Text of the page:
Who Is Walter Cunningham In To Kill A Mockingbird

Who Is Walter Cunningham In To Kill A Mockingbird?

In Harper Lee’s classic novel, “To Kill a Mockingbird,” one of the memorable characters is Walter Cunningham Jr. He comes from a poor family in Maycomb County and plays a significant role in the story. Through his interactions with the main characters, the reader gains insight into various themes, including social class, empathy, and the destructive power of prejudice.

Background and Social Class

Walter Cunningham Jr., a classmate of Scout Finch, the novel’s protagonist, belongs to a family that is struggling financially. The Cunninghams are known as the “poorest family in Maycomb” and are often unable to pay back loans or take part in social events due to their dire financial situation. Their poverty is emphasized multiple times in the novel, highlighting the social class divide within the town.

Despite their poverty, the Cunninghams have their own sense of pride and self-reliance. Mr. Cunningham, Walter’s father, refuses handouts and instead pays back his debts in the form of goods or services. This deep-rooted pride shapes Walter’s character and his behavior throughout the story.

Walter Cunningham’s Relationships

In “To Kill a Mockingbird,” Walter Cunningham’s interactions with the main characters shed light on his character and the values he holds dear. One of his most notable relationships is with Scout. When Scout tries to explain the reason behind Walter’s behavior to her teacher, Miss Caroline, Scout faces the consequences of misunderstanding and prejudice. Walter, despite being poor, shows his gratitude by repaying Scout’s kindness in the only way he knows, through a trade. This scene helps highlight the importance of empathy, understanding, and the danger of making assumptions based on social class.

Another crucial relationship Walter has is with Atticus Finch, Scout’s father. During the novel’s pivotal courtroom scene, Walter’s father, along with many other townspeople, forms part of a lynch mob intending to harm Tom Robinson, a black man unjustly accused of a crime. It is Walter’s innocent presence and his genuine exchange with Scout that ultimately disrupts the crowd and defuses the tension, reminding them of their shared humanity.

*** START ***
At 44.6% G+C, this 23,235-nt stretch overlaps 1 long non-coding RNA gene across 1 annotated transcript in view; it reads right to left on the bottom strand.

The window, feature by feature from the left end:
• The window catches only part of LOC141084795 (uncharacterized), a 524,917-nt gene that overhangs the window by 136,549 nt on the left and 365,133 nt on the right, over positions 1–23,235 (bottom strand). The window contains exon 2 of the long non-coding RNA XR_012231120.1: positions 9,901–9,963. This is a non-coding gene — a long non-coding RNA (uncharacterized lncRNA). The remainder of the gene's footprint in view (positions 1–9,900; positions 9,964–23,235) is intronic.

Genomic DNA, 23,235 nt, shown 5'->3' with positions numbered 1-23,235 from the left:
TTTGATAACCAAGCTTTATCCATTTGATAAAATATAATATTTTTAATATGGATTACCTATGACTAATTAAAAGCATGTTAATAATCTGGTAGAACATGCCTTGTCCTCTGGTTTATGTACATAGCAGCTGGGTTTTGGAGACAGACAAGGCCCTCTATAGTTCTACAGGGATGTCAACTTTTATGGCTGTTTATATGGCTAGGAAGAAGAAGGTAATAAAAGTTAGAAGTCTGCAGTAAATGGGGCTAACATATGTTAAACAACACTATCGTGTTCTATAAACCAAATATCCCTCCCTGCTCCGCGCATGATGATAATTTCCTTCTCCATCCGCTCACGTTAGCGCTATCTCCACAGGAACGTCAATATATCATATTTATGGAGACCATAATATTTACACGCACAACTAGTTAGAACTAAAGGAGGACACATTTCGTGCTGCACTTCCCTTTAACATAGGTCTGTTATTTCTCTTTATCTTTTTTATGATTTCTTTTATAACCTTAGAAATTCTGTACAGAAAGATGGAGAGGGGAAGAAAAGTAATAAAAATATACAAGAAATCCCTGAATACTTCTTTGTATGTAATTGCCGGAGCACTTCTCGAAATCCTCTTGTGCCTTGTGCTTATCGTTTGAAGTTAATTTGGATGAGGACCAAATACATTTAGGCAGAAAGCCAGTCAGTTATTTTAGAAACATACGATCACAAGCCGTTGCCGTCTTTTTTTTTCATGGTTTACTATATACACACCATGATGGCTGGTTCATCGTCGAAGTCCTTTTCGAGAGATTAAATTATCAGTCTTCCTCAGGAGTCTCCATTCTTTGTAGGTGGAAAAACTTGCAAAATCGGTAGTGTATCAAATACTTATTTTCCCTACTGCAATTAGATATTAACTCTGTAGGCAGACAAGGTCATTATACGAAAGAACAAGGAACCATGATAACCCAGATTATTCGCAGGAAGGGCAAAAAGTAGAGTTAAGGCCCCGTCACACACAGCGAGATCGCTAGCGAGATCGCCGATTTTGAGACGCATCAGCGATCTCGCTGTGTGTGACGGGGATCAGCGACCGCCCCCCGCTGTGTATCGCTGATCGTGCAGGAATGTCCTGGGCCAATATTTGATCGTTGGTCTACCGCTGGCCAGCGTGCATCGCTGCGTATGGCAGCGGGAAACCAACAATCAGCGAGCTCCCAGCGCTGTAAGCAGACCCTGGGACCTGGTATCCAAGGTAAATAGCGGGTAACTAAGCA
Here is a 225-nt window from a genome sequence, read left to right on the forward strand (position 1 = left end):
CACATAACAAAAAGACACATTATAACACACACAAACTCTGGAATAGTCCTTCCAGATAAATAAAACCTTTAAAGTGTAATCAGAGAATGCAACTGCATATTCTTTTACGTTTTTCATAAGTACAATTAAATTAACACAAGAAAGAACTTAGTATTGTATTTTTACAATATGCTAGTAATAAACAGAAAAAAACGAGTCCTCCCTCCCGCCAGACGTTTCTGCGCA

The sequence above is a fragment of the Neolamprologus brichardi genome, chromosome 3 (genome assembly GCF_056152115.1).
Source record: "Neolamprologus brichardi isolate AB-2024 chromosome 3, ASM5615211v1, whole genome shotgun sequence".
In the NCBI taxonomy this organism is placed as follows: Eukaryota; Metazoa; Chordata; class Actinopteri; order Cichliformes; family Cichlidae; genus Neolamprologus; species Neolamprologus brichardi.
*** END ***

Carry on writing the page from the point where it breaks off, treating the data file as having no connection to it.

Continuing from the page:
Walter Cunningham’s Symbolic Role

Walter Cunningham’s character also serves a symbolic purpose within the narrative. His representation of the oppressed during the historical setting of the novel allows the reader to reflect on the destructive nature of prejudice and discrimination.

Walter’s indomitable spirit in the face of poverty and adversity inspires Scout and the reader, highlighting the resilience of the human spirit. While his initial actions, such as pouring molasses on his food, may seem peculiar, they eloquently illustrate how different circumstances shape individuals.

Furthermore, Walter’s role in the lynch mob scene emphasizes that the suppression of prejudice and empathy can prevail over ignorance. His presence and his interactions with Scout shatter the mob’s unity, forcing them to question their morality and the motivations behind their actions.


Walter Cunningham Jr., a young boy from a poor family, plays an integral role in Harper Lee’s “To Kill a Mockingbird.” Through his interactions with key characters, he showcases important themes such as social class, empathy, and the destructive power of prejudice. Walter’s character serves as a reminder that individuals should not be simply judged by their circumstances, but should be seen as complex individuals capable of growth and change. Ultimately, Walter’s experiences contribute to the novel’s broader exploration of human morality and the resilience of the human spirit.

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